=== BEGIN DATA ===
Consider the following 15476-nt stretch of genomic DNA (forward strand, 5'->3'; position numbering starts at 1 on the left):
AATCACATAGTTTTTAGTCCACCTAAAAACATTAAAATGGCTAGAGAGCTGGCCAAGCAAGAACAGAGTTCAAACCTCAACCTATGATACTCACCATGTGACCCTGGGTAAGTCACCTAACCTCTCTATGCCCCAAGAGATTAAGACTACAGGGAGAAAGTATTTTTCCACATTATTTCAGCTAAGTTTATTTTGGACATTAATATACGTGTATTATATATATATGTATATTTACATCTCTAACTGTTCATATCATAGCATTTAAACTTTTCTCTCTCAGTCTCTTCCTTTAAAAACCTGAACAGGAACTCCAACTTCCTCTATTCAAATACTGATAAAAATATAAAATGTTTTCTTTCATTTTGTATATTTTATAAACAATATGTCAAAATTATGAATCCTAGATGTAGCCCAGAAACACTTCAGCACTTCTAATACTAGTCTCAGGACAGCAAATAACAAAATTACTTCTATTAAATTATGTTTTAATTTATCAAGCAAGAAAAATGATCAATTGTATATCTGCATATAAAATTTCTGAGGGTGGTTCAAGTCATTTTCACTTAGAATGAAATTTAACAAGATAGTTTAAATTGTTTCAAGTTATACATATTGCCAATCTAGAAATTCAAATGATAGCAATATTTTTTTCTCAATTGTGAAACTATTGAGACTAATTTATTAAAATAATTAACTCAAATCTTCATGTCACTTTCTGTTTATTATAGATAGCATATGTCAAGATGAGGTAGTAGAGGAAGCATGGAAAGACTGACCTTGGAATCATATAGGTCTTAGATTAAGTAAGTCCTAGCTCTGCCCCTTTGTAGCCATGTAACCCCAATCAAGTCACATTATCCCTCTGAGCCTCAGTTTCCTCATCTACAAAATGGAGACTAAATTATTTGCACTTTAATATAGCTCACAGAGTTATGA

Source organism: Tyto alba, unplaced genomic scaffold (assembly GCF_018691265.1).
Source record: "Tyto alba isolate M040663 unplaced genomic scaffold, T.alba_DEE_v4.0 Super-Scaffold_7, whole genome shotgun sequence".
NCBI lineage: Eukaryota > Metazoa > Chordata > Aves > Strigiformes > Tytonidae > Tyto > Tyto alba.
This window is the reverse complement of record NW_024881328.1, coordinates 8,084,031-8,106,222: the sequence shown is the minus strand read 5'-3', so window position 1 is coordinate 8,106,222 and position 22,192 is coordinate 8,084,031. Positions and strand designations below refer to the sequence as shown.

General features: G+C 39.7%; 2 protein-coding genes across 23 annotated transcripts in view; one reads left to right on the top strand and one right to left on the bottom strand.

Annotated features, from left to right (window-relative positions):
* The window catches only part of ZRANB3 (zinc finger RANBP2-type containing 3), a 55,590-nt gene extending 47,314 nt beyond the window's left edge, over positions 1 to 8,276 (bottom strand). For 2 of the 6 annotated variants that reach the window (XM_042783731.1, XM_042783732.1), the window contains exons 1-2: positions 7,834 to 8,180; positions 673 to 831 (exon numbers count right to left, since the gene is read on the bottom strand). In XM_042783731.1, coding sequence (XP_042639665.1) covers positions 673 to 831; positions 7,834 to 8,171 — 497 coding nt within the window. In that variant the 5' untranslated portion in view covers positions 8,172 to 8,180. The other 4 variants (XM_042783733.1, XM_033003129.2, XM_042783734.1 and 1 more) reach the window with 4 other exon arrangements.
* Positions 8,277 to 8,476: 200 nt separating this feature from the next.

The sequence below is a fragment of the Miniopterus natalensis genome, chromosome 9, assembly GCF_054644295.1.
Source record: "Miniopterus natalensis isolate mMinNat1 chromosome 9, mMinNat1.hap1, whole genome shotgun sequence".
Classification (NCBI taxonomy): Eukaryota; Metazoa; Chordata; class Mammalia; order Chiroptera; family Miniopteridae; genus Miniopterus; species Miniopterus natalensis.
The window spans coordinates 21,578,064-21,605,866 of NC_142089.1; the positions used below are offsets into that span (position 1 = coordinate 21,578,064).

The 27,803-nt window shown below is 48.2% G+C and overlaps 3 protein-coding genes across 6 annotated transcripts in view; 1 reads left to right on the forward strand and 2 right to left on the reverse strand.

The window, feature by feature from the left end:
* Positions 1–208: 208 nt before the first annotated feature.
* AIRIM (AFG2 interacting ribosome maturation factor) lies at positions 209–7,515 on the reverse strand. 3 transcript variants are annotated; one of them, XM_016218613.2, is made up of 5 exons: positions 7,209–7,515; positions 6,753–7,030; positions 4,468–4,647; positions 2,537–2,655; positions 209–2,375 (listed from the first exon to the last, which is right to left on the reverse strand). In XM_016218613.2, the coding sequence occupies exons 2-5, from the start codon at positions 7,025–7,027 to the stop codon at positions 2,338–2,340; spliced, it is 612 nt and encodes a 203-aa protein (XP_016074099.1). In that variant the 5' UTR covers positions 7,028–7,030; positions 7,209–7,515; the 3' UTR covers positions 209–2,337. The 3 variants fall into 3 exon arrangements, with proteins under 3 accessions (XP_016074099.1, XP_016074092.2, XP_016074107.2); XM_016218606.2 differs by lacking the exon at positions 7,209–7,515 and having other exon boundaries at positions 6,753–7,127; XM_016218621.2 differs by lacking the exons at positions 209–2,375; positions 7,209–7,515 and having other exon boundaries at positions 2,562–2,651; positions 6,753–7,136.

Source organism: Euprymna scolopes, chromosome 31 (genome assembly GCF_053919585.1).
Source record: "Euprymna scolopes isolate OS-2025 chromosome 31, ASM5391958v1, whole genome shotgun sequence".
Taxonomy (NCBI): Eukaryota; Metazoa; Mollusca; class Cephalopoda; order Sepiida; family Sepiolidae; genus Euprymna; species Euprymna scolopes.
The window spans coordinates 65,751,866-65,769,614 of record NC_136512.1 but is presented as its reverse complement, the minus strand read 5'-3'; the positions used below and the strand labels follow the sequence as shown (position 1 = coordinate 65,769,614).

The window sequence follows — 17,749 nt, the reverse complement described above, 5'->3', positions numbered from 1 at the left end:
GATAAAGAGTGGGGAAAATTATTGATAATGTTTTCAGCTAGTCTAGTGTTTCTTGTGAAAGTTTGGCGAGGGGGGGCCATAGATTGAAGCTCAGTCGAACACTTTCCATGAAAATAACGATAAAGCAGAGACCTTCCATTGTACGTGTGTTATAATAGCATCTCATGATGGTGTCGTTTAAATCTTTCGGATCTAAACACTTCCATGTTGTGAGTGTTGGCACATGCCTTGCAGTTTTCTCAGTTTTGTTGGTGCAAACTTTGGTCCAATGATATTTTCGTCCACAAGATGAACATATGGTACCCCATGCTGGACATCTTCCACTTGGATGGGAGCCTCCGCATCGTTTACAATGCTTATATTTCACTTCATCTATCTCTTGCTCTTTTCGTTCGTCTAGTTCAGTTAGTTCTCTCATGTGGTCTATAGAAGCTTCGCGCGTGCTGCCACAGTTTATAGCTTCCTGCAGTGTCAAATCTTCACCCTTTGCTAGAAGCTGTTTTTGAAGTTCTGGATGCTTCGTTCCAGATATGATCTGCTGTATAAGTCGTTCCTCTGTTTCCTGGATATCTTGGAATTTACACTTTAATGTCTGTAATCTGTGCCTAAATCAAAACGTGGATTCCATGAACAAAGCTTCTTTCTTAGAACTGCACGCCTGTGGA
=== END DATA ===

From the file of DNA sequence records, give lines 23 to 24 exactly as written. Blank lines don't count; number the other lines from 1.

The window sequence follows — 17,749 nt, the reverse complement described above, 5'->3', positions numbered from 1 at the left end:
GATAAAGAGTGGGGAAAATTATTGATAATGTTTTCAGCTAGTCTAGTGTTTCTTGTGAAAGTTTGGCGAGGGGGGGCCATAGATTGAAGCTCAGTCGAACACTTTCCATGAAAATAACGATAAAGCAGAGACCTTCCATTGTACGTGTGTTATAATAGCATCTCATGATGGTGTCGTTTAAATCTTTCGGATCTAAACACTTCCATGTTGTGAGTGTTGGCACATGCCTTGCAGTTTTCTCAGTTTTGTTGGTGCAAACTTTGGTCCAATGATATTTTCGTCCACAAGATGAACATATGGTACCCCATGCTGGACATCTTCCACTTGGATGGGAGCCTCCGCATCGTTTACAATGCTTATATTTCACTTCATCTATCTCTTGCTCTTTTCGTTCGTCTAGTTCAGTTAGTTCTCTCATGTGGTCTATAGAAGCTTCGCGCGTGCTGCCACAGTTTATAGCTTCCTGCAGTGTCAAATCTTCACCCTTTGCTAGAAGCTGTTTTTGAAGTTCTGGATGCTTCGTTCCAGATATGATCTGCTGTATAAGTCGTTCCTCTGTTTCCTGGATATCTTGGAATTTACACTTTAATGTCTGTAATCTGTGCCTAAATCAAAACGTGGATTCCATGAACAAAGCTTCTTTCTTAGAACTGCACGCCTGTGGA